Today, I was supposed to start off my Spring Break by getting in my car and driving to Albany to cover the ECAC championships with my fellow Sunnies. We had it all mapped out — the driving arrangements, the accommodations — everything. The men’s hockey team was supposed to play Dartmouth in the semifinals for a chance to play the winner of the Colgate-Harvard game tomorrow night. This was supposed to be Cornell’s chance at repeating as conference champions and at making it to a third consecutive NCAA tournament. But none of that’s happening because of two of the worst performances I’ve seen put forth by a Cornell team during my four years here on the East Hill. The season wasn’t supposed to end that way. I almost could have accepted defeat in Albany. Almost. But to have the season end at Lynah Rink? What about the “Thank you, seniors” chants? What about hopping onto the ice to congratulate the players on a job well done? During head coach Mike Schafer’s ’86 tenure at Cornell, his teams have been known for their tough defense and strong work ethic. Sure, Schafer’s teams haven’t always been the most talented, and at times, have been downright anemic on the offensive end. And this was just one of those years, when the offense, despite generating a ton of scoring chances, had a hard time finding the back of the net against teams not named Princeton. But regardless of the opponent or the score, you could always count on a yeoman-like effort on the ice, whether it be finishing off checks, forechecking, or winning the battles along the boards. Cornell definitely suffered its fair share of setbacks during the course of the season, including disappointing results against Western Michigan, Mercyhurst, Bowling Green, Ohio State and a rough stretch in the middle of its conference slate. But you could never say that Cornell was simply outworked. That is, until last Saturday and Sunday. After the Red dismantled Clarkson on Friday night, I was almost positive the series was over. It was, “Albany, here I come.” Unfortunately, the Red was probably thinking the same thing. How is it possible that a team that allowed an average of less than two goals a game give up 10 in two nights? And how did Clarkson manage to net three goals in a period in consecutive games against a Cornell defense that had only let that happen one other time this year? Shorthanded goals, poor power play execution, numerous odd-man rushes? What the heck went on? Quite simply, Cornell didn’t show up. Maybe it was the absence of injured senior captain Ryan Vesce. Maybe it was overconfidence after the first game. I just don’t know. All I know is that Clarkson broke my heart and ended Cornell’s season by “out-Cornell-ing” Cornell. Of course, there is hope for the future. Freshman netminder David McKee, showed that goalies from Texas can be pretty darn good. When the trio of sophomores Matt Moulson and Shane Hynes and freshman Byron Bitz played together on a line, they were one of the best I saw all season. Chris and Cam Abbott still have that sixth sense for each other, while vets like juniors Mike Iggulden, Mike Knoepfli, Charlie Cook, and Jeremy Downs will have one extra year under their belts. And how about freshman Mitch Carefoot, who scored two big goals during the playoff series? Meanwhile, fellow rookie Mark McCutcheon, who I contend has the best natural instincts of any player on the team, went from a skinny kid who could be blown over by a gust of wind to a guy looking for some rough stuff by season’s end. Just give the kid a summer and watch out. For all the promise the future holds, I’m still looking for something to do this first weekend of Spring Break … *** I’d like to take this opportunity to extend my condolences to the family and friends of fallen men’s lacrosse player George Boiardi ’04. I never knew George, but like many others on this campus, am shocked and saddened by his sudden and tragic passing. As a writer and then as an editor for The Sun, I’ve had the privilege to interact with many athletes and coaches during my four years at Cornell. As such, I understand the hard work and sacrifice that our student-athletes put forth year round not only to represent themselves and their respective teams, but to represent all Cornellians. Thanks George … we know you’re in a better place. — Alex Ip is formerly the Sun Sports Editor. In Your Cup will appear every other Friday this semester. Alex can be contacted at email@example.com.Archived article by Alex Ip
March 19, 2004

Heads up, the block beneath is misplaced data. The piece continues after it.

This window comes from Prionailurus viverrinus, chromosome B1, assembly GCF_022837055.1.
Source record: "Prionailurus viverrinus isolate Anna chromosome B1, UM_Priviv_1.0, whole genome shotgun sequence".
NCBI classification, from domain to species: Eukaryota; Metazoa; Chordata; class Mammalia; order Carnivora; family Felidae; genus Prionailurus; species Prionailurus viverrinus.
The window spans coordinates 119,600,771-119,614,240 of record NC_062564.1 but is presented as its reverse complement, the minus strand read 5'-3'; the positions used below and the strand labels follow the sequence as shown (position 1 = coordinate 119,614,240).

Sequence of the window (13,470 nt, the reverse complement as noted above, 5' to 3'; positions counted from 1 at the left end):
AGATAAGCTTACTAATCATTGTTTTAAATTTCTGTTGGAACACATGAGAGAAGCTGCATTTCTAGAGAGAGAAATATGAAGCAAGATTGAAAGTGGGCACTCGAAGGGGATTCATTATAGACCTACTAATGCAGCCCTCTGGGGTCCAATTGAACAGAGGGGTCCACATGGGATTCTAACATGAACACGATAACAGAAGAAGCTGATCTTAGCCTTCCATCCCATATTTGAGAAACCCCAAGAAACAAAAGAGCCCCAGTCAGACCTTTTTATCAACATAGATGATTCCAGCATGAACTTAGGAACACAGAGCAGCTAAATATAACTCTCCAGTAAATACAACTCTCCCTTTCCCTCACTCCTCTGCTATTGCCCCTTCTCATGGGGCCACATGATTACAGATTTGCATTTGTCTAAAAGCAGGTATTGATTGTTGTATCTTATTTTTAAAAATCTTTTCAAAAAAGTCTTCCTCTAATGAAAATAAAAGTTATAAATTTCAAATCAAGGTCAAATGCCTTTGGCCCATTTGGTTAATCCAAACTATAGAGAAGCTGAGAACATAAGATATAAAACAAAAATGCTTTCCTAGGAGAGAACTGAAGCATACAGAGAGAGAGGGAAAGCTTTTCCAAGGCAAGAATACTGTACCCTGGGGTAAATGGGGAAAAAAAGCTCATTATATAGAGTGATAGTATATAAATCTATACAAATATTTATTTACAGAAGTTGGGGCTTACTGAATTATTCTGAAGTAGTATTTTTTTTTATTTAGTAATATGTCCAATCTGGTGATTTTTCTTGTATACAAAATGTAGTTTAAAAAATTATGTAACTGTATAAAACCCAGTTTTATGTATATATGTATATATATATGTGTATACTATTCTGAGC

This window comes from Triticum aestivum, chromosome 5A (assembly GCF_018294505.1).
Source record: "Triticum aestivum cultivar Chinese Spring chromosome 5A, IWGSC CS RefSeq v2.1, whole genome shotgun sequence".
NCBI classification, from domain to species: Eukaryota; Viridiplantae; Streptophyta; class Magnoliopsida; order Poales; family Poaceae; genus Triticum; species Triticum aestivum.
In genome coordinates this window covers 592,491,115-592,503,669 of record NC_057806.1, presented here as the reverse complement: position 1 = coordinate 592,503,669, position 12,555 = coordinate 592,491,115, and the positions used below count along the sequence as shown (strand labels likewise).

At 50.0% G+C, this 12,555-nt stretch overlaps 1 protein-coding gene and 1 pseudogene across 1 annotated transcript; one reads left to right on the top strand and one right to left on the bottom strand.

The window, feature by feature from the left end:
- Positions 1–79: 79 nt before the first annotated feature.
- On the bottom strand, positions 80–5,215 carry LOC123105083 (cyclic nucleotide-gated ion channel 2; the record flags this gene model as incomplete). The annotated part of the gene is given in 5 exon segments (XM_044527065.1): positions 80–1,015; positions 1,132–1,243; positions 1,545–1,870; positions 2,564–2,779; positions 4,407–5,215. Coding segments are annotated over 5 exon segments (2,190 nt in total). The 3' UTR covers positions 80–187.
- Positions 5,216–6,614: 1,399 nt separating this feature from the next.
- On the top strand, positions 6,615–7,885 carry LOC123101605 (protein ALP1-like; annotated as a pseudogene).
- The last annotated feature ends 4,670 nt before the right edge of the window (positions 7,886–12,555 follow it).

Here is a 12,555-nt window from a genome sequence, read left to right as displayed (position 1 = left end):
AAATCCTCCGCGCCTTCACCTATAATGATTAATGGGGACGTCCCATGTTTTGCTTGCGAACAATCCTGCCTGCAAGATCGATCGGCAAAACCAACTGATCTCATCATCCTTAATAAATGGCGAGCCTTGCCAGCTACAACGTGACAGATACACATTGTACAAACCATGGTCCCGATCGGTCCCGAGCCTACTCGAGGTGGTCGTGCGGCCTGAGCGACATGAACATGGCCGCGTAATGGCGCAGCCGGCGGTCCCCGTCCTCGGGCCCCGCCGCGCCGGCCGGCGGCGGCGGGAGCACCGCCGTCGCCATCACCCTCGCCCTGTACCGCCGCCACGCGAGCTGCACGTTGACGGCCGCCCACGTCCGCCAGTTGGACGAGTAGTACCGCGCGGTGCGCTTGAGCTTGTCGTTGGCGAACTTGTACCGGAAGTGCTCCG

The dragon made its annual emergence from behind Rand Hall yesterday, charging down East Avenue towards the engineering quad before turning around and meeting a fiery death in the arts quad. Escorting the dragon on its journey were hundreds of architecture upperclassmen dressed as cowboys, building blocks, crayons and more, who lead the way beating on makeshift drums and amusing a crowd estimated in the several thousands. The upperclassmen started congregating behind Rand well before noon, as the first-year architecture students were putting the final touches on the beast that has now become one of Cornell’s most cherished traditions. Each year, since the 1950s, first-year architecture students have planned and built a giant dragon float. The event is a mix of team building and technical prowess, as well as a presentation to the rest of the University what a group of fifty determined architects can do with a limited amount of time, money and sleep. William Erhard III ’08, president of this year’s Dragon Days Affairs, said that most of the students involved went without any sleep last night in final preparation for today’s festivities. Shortly before 1 p.m., a moment of silence was held for George Boiardi ’04, who was killed yesterday in a lacrosse accident. The dragon then began making its way through the campus, lumbering on a car chassis and the backs of about fifty students. Spectators chanted “Dragon, Dragon” as it slowly rolled from the curb onto the street. A police escort cut off traffic along the dragon’s path and protected bystanders from two giant claws which extended from the beast. The sides of the street were packed as students, faculty and visitors tried to get a good glimpse of the dragon. A few students, too eager for a good look, were swiped, harmlessly, to the side by the claws. Upon reaching the College of Engineering, the dragon and its entourage paused to glare through the glass windows of Duffield Hall. In recent years, engineering students have built a phoenix to counter the dragon, but this year the engineers failed to answer the dragon’s call, and the school’s faculty looked on helplessly as the dragon paraded before them, its thick cardboard and tarp scales deflecting a barrage of snowballs thrown by bitter engineers. Passing Olin Hall, another group of engineers attempted to delay the dragon with a volley of pre-made snowballs, but most of these fell short. When asked for comment, one of the attackers said only, “Archies suck! Engineers forever!” before fleeing the indomitable lizard that was fast approaching his position. Near the entrance to Ho Plaza, a small symbolic phoenix with a duck-taped face, built by the architecture students themselves, stood paralyzed as the dragon trapezed onto the arts quad. Jack Schwartz ’07 felt that the unfolding drama was quite a spectacle. “This is like Halloween on crack,” she said. Indeed, with all the architects in costume and Dragon Security showing a strong presence, replete with riot masks, the day’s festivities could well appear to an outside observer to be a lawless Halloween celebration. Between the careful planning of Dragon Affairs and close coordination with CUPD and Dragon Security, however, the day went through without any reported injuries, aside from the few miscreants who ineffectively threw snowballs in a vain attempt at stopping or even slowing the inevitable. As the dragon reached its destination in the toilet-papered arts quad, the upperclassmen began again beating their drums and shouting vociferations not appropriate for a family paper. Those present then circled the dragon and a collective chant of “burn the dragon!” began. The freshman students, triumphant at having passed one of their toughest challenges with flying colors, left the dragon and ran around its limp body. By 1:41 p.m., all students had left the float and the creature was set alight, under close supervision by local firefighters. By 1:45 the creature was ash, leaving only the steel skeleton behind. Andrew Gaydo ’06 felt that this was as it should be. “It went up in five minutes — fun for the whole family.” Bill Barksdale ’05 agreed with these sentiments, saying that he felt this year’s dragon was more impressive then last year’s and that it had drawn a larger crowd. “The dragon was very dragon-like and it burned. That’s the best part,” he said. Erhard, too, was pleased with the day’s turnout. “I imagined it would be wild but it was so much more wild than I could possibly have thought,” he said. He also lauded the crew of students who put the dragon together. Many had pulled multiple all-nighters throughout the week to get the float finished in time for the event. “They all really put their heart and soul into this,” he said. Brian Beeners, the Dragon Affairs faculty advisor since 1987, also praised the crew. “They have had very little time compared to previous years,” he said. “It’s a rush, really a marathon building session.” Despite all the time pressure, however, Beeners felt that the team’s work was excellent and that the day was a success. “I’m very pleased with how it all went,” he said. “Today is a day for architecture students.” Beeners also said that he was happy with the direction that Dragon Day was taking, with less of the violence and antagonism amongst students which had marked previous years. “It’s not like the old times,” he said, citing the decline in pranks and more serious dangers — such as bricks and frozen vegetables being thrown at the dragon, occasionally injuring the students inside. “We want it to be a family-friendly and fun venue,” he added. Although the architects supplied their own phoenix, many present were surprised that the engineers failed to build their own bird, which for the past several years has rivaled the dragon in scope and spectacle. Jennifer Saksa ’04, who was president of the now-defunct Phoenix Society, said that several factors caused the traditional phoenix to lie dormant. “A couple of things go wrong and it all falls apart,” she said. Even after scrambling for a new faculty advisor, the society had trouble securing a place to build the bird. She also said that the University’s indifference to the society hampered efforts to get the construction moving. Finally, Saksa said that interest amongst students waxed and waned, and getting consistent numbers for the labor-intensive project was difficult. “Engineers were working too hard this year to build a phoenix,” said engineering student James Maxwell ’07. “The Phoenix Society comes and goes through the years,” said Beener, “I think that we will see them rise again from the ashes.” Until that day, however, the dragon reigns supreme.Archived article by Michael MorisySun Staff Writer